No buyers stepped forward to snatch up Arconic Inc. amidst liability concerns about a cladding component manufactured by the US company and used on the London high-rise where a massive fire killed more than 70 people in 2017.
Pittsburgh-based Arconic, formerly Alcoa, produced the composite panels of polyethylene-filled aluminum for a fabricator supplying cladding for the renovation of the 24-story tower. The panels were installed with combustible polyisocyanurate (PIR) insulation.
The external cladding and insulation were blamed for the fast-spreading flames that tore through the building after a refrigerator malfunctioned in an apartment.
Arconic has not been accused of any wrongdoing for its connection to the fire, but the investigation is ongoing and it put a snag in potential deals.
Arconic had been in talks with US private equity firms about a $10bn (€8.8bn)-plus takeover of the company, which also manufactures parts for the aerospace and automotive markets, as part of a strategy and portfolio review, according to Chairman John Plant.
"However, we did not receive a proposal for a full-company transaction that we believe would be in the best interests of Arconic's shareholders and other stakeholders," Plant said in a 22 Jan. statement.
Apollo Global Management reportedly was the front runner, but talks fell through with the firm and all potential buyers. A major issue involved protecting any buyer from liabilities related to Grenfell.
Arconic's board now has decided against pursuing a sale of the company.
"We will continue with the previously announced sale process for our building and construction systems business," Plant said. "More broadly, we remain strongly focused on creating value for Arconic shareholders, through continued operational improvements and through other potential initiatives, which we have identified in our strategic review."
Arconic stopped selling the product used on the Grenfell Tower — called Reynobond PE — for high-rise applications two weeks after the deadly inferno. However, fire tests going back to 2014 indicate the manufacturer knew the panels failed to meet the safety standards it claimed, the BBC has reported, citing internal Arconic reports and correspondence.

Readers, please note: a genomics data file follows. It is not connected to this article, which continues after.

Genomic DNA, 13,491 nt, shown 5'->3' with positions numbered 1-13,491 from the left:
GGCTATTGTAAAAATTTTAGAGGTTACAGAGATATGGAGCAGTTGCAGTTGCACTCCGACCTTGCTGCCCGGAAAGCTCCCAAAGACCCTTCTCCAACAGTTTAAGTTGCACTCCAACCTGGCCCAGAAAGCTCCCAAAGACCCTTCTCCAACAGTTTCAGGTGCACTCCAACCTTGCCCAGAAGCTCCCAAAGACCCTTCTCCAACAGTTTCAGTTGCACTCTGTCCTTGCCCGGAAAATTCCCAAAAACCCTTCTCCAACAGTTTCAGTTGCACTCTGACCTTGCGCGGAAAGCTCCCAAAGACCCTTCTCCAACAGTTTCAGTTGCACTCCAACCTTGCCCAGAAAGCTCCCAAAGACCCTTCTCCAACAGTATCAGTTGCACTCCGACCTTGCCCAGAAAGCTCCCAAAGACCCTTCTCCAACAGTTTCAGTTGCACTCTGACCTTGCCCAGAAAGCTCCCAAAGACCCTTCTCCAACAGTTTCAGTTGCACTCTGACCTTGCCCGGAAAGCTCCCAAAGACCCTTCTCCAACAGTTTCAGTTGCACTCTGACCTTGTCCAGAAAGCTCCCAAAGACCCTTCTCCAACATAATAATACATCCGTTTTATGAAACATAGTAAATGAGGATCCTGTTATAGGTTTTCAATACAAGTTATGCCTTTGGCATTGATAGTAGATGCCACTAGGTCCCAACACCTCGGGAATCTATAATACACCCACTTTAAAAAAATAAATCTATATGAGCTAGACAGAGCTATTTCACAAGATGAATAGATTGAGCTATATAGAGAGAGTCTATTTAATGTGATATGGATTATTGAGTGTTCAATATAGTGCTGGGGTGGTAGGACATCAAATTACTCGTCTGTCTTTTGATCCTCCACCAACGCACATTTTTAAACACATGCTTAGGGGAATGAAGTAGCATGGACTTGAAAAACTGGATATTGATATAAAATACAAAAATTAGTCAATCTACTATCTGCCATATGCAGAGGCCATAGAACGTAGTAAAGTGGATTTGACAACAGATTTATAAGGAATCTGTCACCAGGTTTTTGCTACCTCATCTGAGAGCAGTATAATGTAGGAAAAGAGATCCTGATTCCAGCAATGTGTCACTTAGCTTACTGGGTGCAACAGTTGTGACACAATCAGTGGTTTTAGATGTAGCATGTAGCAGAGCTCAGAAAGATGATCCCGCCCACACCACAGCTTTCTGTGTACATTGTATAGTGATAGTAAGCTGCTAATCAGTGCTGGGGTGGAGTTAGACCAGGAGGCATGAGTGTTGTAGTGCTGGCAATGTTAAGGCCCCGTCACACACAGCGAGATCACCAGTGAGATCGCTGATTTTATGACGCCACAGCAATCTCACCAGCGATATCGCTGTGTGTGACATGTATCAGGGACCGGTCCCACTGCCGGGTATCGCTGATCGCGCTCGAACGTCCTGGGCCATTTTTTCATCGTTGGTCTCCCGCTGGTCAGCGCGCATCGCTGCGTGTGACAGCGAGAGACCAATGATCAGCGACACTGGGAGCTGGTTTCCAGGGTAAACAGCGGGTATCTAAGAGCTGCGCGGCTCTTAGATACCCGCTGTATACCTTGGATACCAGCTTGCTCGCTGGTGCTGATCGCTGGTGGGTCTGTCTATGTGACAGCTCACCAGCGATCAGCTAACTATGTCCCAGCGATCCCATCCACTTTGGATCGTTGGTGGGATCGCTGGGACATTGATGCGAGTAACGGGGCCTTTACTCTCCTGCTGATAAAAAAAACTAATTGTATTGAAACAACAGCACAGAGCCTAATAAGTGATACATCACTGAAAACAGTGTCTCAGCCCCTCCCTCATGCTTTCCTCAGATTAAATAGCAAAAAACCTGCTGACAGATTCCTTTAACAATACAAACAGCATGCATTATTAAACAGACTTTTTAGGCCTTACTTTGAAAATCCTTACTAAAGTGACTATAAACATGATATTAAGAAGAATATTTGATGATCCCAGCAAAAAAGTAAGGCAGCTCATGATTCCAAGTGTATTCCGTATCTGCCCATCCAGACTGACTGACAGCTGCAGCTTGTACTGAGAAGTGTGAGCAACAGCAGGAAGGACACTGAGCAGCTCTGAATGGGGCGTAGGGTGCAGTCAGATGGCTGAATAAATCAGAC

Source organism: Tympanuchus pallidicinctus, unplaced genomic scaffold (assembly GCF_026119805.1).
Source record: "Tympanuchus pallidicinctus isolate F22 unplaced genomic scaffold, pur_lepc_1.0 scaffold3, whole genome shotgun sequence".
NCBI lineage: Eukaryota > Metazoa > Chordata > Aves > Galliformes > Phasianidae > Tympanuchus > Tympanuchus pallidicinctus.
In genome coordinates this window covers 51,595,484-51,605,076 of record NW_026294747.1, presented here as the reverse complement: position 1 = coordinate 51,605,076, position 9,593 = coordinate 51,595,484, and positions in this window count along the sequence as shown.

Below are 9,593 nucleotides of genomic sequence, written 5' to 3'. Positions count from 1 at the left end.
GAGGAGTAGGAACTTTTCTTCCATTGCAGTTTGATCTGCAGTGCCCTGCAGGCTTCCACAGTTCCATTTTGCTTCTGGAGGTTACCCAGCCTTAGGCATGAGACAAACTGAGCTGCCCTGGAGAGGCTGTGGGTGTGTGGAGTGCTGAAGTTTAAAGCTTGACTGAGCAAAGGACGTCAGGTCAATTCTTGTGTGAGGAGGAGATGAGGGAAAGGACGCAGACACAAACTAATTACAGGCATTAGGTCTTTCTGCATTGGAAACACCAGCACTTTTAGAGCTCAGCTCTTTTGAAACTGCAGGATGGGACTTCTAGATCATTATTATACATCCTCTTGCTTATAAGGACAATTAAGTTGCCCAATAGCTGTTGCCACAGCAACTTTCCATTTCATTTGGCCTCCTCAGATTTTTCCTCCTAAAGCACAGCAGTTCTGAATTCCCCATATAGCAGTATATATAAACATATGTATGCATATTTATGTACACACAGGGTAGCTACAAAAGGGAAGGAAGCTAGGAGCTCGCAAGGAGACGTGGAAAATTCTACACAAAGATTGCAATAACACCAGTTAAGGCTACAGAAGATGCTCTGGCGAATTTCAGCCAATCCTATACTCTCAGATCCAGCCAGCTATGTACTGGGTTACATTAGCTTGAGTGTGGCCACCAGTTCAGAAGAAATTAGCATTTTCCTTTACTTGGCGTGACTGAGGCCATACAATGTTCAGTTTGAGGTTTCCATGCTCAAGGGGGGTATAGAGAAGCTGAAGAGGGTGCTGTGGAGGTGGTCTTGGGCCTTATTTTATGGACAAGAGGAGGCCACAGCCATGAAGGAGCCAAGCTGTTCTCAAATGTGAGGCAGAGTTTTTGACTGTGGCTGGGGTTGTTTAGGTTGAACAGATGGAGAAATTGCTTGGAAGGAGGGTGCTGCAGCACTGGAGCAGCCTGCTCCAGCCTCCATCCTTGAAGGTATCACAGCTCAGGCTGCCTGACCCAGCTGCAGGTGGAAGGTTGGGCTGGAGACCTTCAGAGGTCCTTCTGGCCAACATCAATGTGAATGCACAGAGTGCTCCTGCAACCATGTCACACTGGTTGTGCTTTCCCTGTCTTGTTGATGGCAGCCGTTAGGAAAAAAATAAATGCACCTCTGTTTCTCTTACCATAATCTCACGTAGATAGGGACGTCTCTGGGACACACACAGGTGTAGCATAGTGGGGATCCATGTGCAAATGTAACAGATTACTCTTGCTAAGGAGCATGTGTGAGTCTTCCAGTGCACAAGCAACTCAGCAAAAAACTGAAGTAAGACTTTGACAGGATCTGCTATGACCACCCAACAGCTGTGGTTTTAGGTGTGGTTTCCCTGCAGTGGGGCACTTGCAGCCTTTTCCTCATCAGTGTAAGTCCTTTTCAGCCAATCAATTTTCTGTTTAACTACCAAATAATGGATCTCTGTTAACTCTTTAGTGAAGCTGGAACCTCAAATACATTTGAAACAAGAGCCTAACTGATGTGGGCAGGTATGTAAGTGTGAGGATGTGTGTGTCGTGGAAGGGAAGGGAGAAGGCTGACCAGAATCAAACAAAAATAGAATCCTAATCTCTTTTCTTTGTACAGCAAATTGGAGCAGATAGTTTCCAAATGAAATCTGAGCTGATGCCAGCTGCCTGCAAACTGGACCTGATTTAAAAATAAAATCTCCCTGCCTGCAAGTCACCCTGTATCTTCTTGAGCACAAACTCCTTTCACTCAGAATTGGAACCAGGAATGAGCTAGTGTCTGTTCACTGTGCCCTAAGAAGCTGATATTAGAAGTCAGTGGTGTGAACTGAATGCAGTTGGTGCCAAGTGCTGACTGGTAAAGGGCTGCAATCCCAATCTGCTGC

In addition, a new report published in the Journal for Hazardous Materials says the combination of PE-filled aluminum composite panels with PIR insulation results in the highest flammability and most toxic smoke of all products available.
Researchers at the University of Central Lancashire concluded that the panels used on the Grenfell Tower were 55 times more flammable than other products on the market. Also, the smoke released from burning PIR insulation is 15 times more toxic than fire-safe insulation products, according to their findings.
"Our research demonstrates the need for tighter regulations around flammable and toxic building products, especially when used on towers or buildings with vulnerable occupants, as this could put lives at serious risk," study author Richard Hull, a professor of chemistry and fire science, told the journal.
"The tests that we have carried out provide crucial evidence around the large differences in the fire safety of construction products used on U.K. buildings, and have clear implications for regulators to ensure the fire safety of occupants living in these buildings."
But the trade association PU Europe cited the same study as it called for a cautious approach to any action on polyurethane building materials.
Arnaud Duvielguerbigny, general secretary of Brussels-based PU Europe, stressed that a public investigation led by retired Judge Martin Moore-Blick and London's Metropolitan Police's investigation to see if the fire is a criminal matter have unearthed a number of structural and organisational factors that could have significantly contributed to the fire and loss of life.
"It's wrong to focus on a component of a building," Duvielguerbigny said.
Duvielguerbigny said it is important to "look at the end-use application, from design to actual application of the system. The research paper does, however, go into that a little. It states: 'It is arguable whether the refurbished facade was actually compliant' in its introduction. But it does not address this aspect later."
The paper is to be published in the April issue of the Journal of Hazardous Materials.
Simon Robinson, editor of Urethanes Technology International, contributed to this story.